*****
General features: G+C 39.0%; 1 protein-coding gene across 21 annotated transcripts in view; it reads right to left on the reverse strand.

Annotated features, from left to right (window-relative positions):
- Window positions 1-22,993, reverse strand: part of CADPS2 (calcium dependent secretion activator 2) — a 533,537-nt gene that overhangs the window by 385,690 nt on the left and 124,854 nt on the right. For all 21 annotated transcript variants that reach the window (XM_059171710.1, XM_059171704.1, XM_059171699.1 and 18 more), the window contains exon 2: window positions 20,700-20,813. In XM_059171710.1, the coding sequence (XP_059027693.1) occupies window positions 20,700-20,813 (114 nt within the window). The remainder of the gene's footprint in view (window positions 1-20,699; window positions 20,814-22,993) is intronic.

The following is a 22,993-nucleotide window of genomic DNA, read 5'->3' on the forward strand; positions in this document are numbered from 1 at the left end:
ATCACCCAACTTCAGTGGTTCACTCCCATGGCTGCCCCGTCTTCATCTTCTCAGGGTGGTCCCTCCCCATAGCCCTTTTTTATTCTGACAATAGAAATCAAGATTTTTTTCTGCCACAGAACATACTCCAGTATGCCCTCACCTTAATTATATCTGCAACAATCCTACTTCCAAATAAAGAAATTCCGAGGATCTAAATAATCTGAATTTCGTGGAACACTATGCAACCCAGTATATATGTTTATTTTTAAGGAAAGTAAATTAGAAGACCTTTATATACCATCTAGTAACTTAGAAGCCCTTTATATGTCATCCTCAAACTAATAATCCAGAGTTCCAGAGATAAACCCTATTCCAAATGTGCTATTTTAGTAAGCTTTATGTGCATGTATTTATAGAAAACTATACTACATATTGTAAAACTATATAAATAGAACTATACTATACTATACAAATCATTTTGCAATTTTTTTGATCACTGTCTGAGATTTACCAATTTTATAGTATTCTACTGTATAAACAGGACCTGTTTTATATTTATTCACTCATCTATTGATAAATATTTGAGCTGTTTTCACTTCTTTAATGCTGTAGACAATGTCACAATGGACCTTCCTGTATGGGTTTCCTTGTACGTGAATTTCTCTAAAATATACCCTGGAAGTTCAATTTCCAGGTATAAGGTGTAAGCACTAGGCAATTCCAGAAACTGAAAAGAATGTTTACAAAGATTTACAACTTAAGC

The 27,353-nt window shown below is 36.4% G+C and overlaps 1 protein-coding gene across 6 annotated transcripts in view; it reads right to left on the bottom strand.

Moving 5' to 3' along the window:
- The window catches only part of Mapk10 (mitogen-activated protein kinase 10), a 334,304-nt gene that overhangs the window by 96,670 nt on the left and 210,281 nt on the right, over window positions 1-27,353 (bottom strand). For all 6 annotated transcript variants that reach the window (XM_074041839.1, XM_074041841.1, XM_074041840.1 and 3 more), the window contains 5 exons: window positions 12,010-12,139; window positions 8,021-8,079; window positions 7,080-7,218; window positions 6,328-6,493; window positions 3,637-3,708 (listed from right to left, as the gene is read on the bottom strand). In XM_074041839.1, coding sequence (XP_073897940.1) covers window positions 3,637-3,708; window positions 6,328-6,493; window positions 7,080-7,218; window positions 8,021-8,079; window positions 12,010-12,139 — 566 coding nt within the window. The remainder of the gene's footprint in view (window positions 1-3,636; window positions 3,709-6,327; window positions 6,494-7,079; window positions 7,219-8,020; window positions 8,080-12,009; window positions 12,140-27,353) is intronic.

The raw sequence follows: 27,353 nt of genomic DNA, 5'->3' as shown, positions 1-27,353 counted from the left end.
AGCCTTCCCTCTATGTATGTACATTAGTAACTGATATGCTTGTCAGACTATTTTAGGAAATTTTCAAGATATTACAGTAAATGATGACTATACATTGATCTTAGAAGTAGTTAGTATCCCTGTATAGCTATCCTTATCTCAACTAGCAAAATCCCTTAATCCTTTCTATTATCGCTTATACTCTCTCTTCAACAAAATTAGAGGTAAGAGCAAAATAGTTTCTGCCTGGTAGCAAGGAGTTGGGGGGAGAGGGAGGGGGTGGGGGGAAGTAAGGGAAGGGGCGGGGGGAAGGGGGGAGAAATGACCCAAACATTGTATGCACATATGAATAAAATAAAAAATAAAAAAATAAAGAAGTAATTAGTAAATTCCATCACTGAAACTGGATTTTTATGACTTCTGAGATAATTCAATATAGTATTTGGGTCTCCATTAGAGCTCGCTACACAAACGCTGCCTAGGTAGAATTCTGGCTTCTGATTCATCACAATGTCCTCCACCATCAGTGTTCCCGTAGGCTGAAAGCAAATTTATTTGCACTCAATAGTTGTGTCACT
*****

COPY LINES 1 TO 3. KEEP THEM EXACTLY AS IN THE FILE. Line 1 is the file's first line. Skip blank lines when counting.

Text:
General features: G+C 39.0%; 1 protein-coding gene across 21 annotated transcripts in view; it reads right to left on the reverse strand.

Annotated features, from left to right (window-relative positions):
- Window positions 1-22,993, reverse strand: part of CADPS2 (calcium dependent secretion activator 2) — a 533,537-nt gene that overhangs the window by 385,690 nt on the left and 124,854 nt on the right. For all 21 annotated transcript variants that reach the window (XM_059171710.1, XM_059171704.1, XM_059171699.1 and 18 more), the window contains exon 2: window positions 20,700-20,813. In XM_059171710.1, the coding sequence (XP_059027693.1) occupies window positions 20,700-20,813 (114 nt within the window). The remainder of the gene's footprint in view (window positions 1-20,699; window positions 20,814-22,993) is intronic.